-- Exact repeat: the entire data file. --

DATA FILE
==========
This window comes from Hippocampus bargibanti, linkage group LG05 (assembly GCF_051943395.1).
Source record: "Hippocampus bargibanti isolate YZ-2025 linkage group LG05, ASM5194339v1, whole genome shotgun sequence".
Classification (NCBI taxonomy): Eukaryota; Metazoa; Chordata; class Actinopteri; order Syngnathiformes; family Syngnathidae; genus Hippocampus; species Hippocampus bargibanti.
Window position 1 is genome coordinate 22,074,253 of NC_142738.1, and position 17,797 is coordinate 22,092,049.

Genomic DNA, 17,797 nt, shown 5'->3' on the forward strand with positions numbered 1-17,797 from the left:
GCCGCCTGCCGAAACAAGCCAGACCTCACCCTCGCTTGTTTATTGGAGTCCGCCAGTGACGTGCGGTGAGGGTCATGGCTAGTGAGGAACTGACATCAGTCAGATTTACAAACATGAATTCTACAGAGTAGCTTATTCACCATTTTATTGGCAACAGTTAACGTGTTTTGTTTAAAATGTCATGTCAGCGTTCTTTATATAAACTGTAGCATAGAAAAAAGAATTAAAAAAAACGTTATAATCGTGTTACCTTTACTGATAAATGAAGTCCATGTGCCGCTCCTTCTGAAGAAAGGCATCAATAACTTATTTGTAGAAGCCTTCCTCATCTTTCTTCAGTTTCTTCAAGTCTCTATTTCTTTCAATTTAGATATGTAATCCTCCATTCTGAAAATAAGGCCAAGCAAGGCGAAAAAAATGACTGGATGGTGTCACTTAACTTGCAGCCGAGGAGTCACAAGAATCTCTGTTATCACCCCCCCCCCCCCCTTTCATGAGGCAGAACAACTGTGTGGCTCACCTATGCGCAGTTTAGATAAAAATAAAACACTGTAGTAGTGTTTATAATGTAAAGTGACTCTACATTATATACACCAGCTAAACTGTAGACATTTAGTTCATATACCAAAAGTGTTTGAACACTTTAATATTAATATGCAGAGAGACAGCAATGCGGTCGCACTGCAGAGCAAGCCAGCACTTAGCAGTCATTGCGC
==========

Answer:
This window comes from Hippocampus bargibanti, linkage group LG05 (assembly GCF_051943395.1).
Source record: "Hippocampus bargibanti isolate YZ-2025 linkage group LG05, ASM5194339v1, whole genome shotgun sequence".
Classification (NCBI taxonomy): Eukaryota; Metazoa; Chordata; class Actinopteri; order Syngnathiformes; family Syngnathidae; genus Hippocampus; species Hippocampus bargibanti.
Window position 1 is genome coordinate 22,074,253 of NC_142738.1, and position 17,797 is coordinate 22,092,049.

Genomic DNA, 17,797 nt, shown 5'->3' on the forward strand with positions numbered 1-17,797 from the left:
GCCGCCTGCCGAAACAAGCCAGACCTCACCCTCGCTTGTTTATTGGAGTCCGCCAGTGACGTGCGGTGAGGGTCATGGCTAGTGAGGAACTGACATCAGTCAGATTTACAAACATGAATTCTACAGAGTAGCTTATTCACCATTTTATTGGCAACAGTTAACGTGTTTTGTTTAAAATGTCATGTCAGCGTTCTTTATATAAACTGTAGCATAGAAAAAAGAATTAAAAAAAACGTTATAATCGTGTTACCTTTACTGATAAATGAAGTCCATGTGCCGCTCCTTCTGAAGAAAGGCATCAATAACTTATTTGTAGAAGCCTTCCTCATCTTTCTTCAGTTTCTTCAAGTCTCTATTTCTTTCAATTTAGATATGTAATCCTCCATTCTGAAAATAAGGCCAAGCAAGGCGAAAAAAATGACTGGATGGTGTCACTTAACTTGCAGCCGAGGAGTCACAAGAATCTCTGTTATCACCCCCCCCCCCCCCTTTCATGAGGCAGAACAACTGTGTGGCTCACCTATGCGCAGTTTAGATAAAAATAAAACACTGTAGTAGTGTTTATAATGTAAAGTGACTCTACATTATATACACCAGCTAAACTGTAGACATTTAGTTCATATACCAAAAGTGTTTGAACACTTTAATATTAATATGCAGAGAGACAGCAATGCGGTCGCACTGCAGAGCAAGCCAGCACTTAGCAGTCATTGCGC